I am grateful for that question, because it gives me an opportunity to pay tribute to Frankie Sulke, the director of children’s services and leading local official in charge of schools in Lewisham, who has been doing a great job in helping to raise standards in the local authority. However, I also think it fair to point out that whereas the last Labour Government spent £25 million on new school places in Lewisham, the present Government are spending £78 million, triple that amount. I hope that the hon. Lady will acknowledge that that has been the result of the careful economic management in which this coalition Government have engaged.
Does my right hon. Friend understand the confusion felt by working parents who have striven so hard to establish a free school for five-to-18-year-olds at Heyford Park in my constituency when they hear the shadow Secretary of State for Education describe free schools as a
“vanity project for yummy mummies”?
Indeed, is not the very phrase “yummy mummy” the sort of patronising terminology that we now expect from so many members of the metropolitan elite that currently occupies the Labour Front Bench?
My right hon. Friend has made a very good point. Last week I had an opportunity to talk to a group of parents in Ealing, thanks to my hon. Friend the Member for Ealing Central and Acton (Angie Bray). Those parents were dedicated individuals from every social background and ethnicity who wanted to improve their children’s education. They were not “yummy mummies”; they were parents who cared, and we on this side of the House stand up for them.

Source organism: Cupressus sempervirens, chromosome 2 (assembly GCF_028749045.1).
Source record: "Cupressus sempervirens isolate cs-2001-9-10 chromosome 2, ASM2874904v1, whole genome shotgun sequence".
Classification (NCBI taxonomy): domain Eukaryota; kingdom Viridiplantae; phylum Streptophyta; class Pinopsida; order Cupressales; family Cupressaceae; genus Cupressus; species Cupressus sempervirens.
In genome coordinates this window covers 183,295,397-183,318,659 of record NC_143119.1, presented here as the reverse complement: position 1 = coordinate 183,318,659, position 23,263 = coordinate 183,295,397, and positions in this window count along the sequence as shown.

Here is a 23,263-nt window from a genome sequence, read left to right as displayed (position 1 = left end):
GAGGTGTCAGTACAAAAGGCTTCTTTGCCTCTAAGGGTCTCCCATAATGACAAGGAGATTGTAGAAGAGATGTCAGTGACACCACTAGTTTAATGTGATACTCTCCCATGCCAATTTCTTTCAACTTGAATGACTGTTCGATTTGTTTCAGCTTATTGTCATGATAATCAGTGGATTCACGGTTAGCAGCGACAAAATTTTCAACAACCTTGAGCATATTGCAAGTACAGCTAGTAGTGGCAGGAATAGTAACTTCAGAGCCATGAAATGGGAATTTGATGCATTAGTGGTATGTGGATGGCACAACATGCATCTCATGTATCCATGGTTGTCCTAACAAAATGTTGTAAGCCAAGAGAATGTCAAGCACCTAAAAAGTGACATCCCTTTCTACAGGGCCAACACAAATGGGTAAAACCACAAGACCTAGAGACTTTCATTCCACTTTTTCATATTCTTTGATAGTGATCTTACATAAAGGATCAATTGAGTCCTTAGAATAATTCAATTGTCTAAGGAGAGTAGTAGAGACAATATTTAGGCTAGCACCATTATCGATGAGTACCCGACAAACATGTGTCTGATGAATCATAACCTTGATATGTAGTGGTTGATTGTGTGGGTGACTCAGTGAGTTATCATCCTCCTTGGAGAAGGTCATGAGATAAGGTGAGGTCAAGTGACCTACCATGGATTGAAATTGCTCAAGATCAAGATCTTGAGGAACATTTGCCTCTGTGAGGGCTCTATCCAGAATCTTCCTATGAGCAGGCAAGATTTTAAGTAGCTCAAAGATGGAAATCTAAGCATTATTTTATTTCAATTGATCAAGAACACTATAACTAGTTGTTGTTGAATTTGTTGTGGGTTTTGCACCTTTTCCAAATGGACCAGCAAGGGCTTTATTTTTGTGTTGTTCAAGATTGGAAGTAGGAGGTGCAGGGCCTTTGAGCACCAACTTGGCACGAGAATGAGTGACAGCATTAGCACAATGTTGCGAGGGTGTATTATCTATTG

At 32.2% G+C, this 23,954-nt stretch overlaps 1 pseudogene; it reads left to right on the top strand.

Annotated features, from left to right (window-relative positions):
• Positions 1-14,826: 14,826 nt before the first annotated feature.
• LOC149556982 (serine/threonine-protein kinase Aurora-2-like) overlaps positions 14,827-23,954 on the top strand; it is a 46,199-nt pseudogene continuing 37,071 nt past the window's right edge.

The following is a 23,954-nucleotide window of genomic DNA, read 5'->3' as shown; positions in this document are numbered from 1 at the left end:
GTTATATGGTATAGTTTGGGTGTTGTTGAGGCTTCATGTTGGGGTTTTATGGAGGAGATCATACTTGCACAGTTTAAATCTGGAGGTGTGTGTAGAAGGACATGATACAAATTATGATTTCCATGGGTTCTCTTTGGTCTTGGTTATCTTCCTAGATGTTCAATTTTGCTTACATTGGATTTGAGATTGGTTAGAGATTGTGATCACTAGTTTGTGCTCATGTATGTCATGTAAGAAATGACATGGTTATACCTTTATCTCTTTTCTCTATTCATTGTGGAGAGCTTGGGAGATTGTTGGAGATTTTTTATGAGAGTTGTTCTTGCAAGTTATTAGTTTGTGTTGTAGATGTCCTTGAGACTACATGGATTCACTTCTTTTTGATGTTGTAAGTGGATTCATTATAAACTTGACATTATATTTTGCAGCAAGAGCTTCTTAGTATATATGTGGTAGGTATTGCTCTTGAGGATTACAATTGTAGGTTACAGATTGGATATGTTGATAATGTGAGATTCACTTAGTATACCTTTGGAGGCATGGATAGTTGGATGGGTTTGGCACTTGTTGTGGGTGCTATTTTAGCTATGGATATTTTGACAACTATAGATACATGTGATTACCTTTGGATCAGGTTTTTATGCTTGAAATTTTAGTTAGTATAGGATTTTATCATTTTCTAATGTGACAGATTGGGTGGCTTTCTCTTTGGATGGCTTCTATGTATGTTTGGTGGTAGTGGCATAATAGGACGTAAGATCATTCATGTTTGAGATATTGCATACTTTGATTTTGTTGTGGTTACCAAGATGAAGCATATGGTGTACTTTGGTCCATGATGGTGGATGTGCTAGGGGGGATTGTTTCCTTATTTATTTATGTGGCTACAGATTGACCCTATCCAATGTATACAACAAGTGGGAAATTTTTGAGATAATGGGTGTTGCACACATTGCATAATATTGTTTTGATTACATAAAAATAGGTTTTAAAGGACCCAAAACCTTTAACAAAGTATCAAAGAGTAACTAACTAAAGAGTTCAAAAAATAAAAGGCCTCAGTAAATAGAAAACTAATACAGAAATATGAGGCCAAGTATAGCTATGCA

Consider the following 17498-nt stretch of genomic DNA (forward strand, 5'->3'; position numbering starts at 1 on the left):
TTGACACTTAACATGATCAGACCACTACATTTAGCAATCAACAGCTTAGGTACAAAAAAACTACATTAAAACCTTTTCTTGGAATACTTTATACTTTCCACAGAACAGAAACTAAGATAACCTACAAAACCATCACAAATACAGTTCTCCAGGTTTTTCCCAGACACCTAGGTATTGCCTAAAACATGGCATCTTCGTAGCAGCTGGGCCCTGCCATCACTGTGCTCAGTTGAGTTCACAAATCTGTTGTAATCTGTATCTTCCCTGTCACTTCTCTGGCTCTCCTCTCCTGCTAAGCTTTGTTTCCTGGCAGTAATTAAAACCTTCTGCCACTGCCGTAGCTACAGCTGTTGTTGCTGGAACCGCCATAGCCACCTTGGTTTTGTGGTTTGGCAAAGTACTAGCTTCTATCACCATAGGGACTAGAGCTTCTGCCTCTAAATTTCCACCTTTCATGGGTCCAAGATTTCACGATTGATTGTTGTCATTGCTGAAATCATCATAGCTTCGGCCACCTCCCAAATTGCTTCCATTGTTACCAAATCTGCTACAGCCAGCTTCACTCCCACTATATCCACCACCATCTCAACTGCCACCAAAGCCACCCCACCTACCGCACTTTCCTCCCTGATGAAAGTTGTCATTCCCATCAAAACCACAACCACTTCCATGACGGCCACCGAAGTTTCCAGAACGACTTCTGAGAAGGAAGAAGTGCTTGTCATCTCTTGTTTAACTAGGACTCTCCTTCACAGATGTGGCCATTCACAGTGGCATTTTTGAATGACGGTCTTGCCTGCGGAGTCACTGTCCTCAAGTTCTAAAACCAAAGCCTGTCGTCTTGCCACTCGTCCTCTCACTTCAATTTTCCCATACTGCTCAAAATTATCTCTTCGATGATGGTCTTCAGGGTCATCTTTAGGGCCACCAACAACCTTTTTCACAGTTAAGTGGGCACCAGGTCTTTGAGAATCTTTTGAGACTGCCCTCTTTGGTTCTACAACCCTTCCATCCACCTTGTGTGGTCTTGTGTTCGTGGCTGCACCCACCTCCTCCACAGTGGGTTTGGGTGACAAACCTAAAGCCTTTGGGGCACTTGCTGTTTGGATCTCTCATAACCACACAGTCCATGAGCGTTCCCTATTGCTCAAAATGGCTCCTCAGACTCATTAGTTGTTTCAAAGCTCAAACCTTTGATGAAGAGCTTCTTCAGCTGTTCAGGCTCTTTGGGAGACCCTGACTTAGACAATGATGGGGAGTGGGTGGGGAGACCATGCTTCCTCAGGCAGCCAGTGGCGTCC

The free school in Durham will be lucky if it achieves a total roll of 80 students next year at a cost of £30,000 per pupil. Does the Secretary of State think this is good value for money in an area of surplus places, and where local successful schools like St Leonard’s that are crying out for investment from his Department, have been told by his Schools Minister, strangely absent today, that no money is available?
The first thing to acknowledge is that the amount of money we are giving to Durham local authority for basic need is increasing under this Government, and the second is that the Durham free school will add to the quality of education that children in Durham enjoy. In the city of Durham there are some outstanding schools, like Durham Johnston school which has succeeded over generations, but across the north-east the level of educational ambition has been too low for too long, and we need new providers to help augment the quality of education, not just in County Durham but elsewhere.
I thank my right hon. Friend for his visit to Ealing last week when he met parents setting up Ealing Fields free school, and I gather that later this week he will also be visiting another free school, William Perkin, in another part of Ealing. Does he agree that the point about these free schools is that they are providing extra school places in areas where they are much needed, like Ealing? What’s not to like about that?